Belarus, much like many other nations that emerged out of the collapse of the Soviet Union, retains many of its business inhibiting features: a tedious bureaucratic state, little or no access to credit or loans, a stifling regulatory and legal environment, an irresponsive system of education to produce skilled workers for the labor market etc.
Add to this the requirement, which came into effect in Belarus on 1 July, to go through an expensive process of getting light-industry products – the bread and butter of SMEs – certified by authorities for sale on the Customs Union’s general market, and you have the recipe for the collapse of SMEs as a whole in Belarus.
A Regional Non-Player
According to the OECD’s 2012 SME Policy Index: Eastern Partner Countries report, SMEs make up only 20% of the Belarus’ GDP, with 70% being attributed to state-run enterprises. In comparison, in Poland it makes up for about 47% of its GDP, with France at 62%.
Similarly, Russia and Kazakhstan SMEs account for roughly 20% of its visible economic activity, though it should be noted that they have less state-run enterprises. While other measures can be employed to show an economy’s growth, the percentage of SMEs in an economy is an indicator of its strength and stability. SMEs tend to fill the gaps that larger companies, particularly state-managed companies, cannot by providing regular employment opportunities at the local level and are key players when it comes to innovation. Belarus’ numbers indicate that its economy remains uncompetitive, prone to global economic fluctuations in prices, and lacks the infrastructure essential to sustainable economic development.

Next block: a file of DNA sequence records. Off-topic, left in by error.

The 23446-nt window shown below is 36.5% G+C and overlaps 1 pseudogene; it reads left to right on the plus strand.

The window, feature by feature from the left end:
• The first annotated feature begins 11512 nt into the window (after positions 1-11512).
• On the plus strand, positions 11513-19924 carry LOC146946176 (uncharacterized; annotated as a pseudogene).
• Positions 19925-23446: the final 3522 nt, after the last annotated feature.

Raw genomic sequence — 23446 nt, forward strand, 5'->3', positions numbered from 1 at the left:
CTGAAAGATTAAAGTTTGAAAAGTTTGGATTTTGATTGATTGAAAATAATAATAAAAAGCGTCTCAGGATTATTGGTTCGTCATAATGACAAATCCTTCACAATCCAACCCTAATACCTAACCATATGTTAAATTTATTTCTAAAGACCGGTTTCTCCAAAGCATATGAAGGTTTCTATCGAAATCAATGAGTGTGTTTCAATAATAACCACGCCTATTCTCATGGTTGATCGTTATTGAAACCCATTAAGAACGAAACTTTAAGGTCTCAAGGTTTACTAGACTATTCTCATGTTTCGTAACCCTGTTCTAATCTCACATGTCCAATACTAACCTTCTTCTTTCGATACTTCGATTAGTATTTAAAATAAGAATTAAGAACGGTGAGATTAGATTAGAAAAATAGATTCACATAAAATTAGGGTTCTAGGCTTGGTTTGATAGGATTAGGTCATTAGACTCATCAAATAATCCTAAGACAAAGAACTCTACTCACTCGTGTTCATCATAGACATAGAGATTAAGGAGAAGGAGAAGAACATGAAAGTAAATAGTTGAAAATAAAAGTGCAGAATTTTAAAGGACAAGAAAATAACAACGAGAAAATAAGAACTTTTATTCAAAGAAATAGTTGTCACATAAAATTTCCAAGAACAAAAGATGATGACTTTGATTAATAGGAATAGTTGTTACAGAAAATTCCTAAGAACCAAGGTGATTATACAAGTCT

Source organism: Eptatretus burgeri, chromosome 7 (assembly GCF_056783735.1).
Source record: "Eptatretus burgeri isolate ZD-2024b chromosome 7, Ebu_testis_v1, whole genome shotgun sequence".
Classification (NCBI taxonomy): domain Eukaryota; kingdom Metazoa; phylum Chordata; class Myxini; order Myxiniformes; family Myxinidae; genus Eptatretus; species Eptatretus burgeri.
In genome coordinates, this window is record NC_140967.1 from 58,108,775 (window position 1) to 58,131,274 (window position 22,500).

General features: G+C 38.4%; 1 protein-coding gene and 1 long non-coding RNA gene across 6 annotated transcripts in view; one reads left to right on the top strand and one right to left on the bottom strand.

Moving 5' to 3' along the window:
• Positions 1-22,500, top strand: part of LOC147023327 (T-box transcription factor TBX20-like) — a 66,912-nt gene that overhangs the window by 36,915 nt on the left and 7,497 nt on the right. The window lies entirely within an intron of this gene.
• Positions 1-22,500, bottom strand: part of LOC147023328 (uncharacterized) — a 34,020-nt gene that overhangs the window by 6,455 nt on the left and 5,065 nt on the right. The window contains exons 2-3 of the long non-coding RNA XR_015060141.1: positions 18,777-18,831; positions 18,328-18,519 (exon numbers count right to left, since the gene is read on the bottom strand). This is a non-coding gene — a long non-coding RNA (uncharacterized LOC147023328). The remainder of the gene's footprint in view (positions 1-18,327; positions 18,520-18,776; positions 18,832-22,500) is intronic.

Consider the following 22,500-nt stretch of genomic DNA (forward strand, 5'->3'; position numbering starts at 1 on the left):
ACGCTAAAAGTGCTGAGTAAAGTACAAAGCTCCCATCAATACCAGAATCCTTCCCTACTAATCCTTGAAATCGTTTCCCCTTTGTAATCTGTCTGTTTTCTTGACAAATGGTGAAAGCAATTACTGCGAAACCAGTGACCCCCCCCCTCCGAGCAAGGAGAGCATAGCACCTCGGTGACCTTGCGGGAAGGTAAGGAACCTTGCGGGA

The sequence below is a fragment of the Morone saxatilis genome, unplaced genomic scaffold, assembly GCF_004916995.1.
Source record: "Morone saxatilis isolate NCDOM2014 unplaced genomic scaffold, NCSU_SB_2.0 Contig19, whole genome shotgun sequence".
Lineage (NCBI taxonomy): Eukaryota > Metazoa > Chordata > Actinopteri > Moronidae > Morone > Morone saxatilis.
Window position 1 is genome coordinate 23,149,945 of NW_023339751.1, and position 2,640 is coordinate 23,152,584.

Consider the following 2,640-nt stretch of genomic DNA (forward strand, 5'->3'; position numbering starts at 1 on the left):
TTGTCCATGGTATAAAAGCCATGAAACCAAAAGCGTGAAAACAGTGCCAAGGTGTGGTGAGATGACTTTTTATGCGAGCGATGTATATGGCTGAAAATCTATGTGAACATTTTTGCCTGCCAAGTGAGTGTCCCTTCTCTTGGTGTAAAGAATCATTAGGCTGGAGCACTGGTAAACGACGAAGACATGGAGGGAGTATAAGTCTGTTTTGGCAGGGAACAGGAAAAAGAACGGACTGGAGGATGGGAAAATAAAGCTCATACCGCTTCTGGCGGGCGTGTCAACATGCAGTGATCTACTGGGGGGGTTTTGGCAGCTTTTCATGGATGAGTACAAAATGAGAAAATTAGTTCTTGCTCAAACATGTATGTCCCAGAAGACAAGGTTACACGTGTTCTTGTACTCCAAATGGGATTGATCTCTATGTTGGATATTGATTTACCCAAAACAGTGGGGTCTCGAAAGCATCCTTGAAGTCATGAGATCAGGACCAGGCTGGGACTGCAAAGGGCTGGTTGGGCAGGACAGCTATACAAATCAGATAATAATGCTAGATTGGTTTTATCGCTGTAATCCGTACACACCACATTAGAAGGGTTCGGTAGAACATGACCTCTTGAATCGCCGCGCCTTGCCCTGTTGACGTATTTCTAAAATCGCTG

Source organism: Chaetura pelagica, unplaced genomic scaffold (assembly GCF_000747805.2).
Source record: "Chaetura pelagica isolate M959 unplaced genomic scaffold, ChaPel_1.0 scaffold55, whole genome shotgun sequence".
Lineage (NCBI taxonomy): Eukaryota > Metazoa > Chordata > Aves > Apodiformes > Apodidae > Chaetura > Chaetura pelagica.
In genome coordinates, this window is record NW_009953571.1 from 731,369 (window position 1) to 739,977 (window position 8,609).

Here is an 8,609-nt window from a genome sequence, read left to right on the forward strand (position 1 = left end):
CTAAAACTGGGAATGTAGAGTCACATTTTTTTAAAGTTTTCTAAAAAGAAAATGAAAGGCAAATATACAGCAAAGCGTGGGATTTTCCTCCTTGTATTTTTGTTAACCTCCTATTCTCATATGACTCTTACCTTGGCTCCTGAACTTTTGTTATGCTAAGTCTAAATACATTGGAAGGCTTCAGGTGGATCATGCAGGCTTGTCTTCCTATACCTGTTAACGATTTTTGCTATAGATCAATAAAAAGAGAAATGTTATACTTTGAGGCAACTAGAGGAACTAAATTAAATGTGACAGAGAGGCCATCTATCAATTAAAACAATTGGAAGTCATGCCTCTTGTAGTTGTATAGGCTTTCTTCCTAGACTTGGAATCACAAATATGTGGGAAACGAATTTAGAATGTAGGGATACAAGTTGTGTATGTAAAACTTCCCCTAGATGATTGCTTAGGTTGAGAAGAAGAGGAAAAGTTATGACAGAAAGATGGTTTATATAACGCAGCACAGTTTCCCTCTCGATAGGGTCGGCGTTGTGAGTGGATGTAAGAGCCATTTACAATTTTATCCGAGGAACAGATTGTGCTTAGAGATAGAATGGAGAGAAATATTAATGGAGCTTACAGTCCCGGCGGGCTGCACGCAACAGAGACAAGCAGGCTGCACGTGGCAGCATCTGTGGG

The rationale for joining the Eurasian Economic Community appears to have been two-fold: becoming part of an influential economic bloc to strengthen the Belarusian economy and presence internationally, and more deviously, to maintain a platform for the Belarusian government to continue to extract rents from Russia in the name of mutual economic ties and regional stability.
Although the Eurasian Economic Community is still young, with its underdeveloped institutions and policies, projections would seem to indicate that its competitiveness with other regional powerhouses, China and the EU, is limited. Without serious changes in Russia, Kazakhstan and Belarus’ own economic development, it will continue to struggle both regionally and globally outside of the energy market.
China’s successes in Central Asia, including in Kazakhstan, was part of the logic in forming the new economic bloc – creating an authorative body that would be able to protect the “interests” of Kazakhstan via Moscow.